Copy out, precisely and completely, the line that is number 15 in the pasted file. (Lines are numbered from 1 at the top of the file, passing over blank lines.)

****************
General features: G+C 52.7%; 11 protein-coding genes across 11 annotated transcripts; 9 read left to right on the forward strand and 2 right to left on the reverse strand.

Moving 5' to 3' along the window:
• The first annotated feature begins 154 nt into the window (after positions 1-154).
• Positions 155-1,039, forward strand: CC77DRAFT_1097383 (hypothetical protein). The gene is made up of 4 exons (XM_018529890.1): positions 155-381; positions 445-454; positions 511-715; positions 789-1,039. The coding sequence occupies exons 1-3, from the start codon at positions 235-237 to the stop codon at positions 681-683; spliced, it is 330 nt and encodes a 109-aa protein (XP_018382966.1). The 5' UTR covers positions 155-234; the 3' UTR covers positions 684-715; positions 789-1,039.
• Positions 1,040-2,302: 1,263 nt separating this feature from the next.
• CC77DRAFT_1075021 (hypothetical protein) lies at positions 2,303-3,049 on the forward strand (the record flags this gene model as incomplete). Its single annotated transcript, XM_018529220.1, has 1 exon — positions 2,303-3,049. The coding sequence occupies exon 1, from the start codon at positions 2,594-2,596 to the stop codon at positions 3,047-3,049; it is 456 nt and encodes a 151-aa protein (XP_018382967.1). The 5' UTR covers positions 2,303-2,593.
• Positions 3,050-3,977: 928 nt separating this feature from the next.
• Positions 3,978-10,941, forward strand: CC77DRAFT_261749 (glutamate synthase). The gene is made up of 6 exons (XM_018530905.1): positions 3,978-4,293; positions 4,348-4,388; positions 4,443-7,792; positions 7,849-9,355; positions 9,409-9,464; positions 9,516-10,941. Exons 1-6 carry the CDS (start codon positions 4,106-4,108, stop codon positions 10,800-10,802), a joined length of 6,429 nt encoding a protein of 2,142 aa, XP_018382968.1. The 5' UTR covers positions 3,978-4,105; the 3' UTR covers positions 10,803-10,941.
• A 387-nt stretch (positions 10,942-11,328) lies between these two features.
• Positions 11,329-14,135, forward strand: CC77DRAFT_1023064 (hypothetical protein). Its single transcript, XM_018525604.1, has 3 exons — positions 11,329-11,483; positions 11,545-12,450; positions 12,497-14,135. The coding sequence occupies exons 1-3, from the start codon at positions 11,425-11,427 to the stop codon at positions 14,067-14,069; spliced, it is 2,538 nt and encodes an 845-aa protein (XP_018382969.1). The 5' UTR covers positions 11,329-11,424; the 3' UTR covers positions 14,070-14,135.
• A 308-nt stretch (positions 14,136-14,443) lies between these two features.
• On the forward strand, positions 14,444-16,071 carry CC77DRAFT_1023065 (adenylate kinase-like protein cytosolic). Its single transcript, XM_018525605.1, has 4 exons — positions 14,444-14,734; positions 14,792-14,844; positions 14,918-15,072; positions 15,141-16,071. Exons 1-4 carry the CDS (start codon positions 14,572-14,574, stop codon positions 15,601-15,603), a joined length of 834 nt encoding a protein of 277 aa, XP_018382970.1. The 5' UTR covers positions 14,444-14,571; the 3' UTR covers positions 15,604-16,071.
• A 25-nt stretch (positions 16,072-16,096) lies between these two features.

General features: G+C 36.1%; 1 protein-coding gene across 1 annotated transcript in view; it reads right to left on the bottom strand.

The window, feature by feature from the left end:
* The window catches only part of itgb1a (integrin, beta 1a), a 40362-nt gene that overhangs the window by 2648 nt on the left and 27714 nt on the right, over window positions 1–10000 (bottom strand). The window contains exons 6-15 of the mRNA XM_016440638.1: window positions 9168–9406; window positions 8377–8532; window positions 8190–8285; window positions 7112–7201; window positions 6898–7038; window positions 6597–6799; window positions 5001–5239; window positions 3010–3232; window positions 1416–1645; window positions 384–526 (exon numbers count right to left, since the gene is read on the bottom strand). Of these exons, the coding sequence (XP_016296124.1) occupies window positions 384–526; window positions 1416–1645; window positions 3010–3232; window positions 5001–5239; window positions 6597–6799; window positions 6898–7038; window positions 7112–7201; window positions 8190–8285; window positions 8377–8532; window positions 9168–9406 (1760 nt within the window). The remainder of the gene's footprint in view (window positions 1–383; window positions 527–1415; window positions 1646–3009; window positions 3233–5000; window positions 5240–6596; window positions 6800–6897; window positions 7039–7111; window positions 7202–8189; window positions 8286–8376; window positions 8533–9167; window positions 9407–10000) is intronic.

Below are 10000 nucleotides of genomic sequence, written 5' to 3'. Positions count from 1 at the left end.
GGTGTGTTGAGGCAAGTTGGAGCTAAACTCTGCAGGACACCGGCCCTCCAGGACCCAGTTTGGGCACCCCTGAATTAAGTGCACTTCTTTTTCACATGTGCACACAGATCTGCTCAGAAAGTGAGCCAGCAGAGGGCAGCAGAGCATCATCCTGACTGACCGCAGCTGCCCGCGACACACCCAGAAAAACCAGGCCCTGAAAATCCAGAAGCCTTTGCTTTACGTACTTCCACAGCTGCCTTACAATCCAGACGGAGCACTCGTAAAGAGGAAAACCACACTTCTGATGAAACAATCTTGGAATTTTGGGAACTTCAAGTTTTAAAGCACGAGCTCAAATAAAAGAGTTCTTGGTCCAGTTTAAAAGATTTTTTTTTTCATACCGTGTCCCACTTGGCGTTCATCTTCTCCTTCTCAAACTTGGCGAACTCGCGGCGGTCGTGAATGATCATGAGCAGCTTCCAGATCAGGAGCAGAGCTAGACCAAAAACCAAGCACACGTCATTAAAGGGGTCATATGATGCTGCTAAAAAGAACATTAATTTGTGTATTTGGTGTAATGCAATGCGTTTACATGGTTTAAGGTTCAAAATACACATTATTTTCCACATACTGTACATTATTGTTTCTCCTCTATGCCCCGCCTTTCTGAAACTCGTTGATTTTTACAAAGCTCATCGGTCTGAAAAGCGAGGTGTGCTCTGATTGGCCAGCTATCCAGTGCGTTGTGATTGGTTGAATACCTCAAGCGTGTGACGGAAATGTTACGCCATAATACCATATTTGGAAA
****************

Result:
The window, feature by feature from the left end: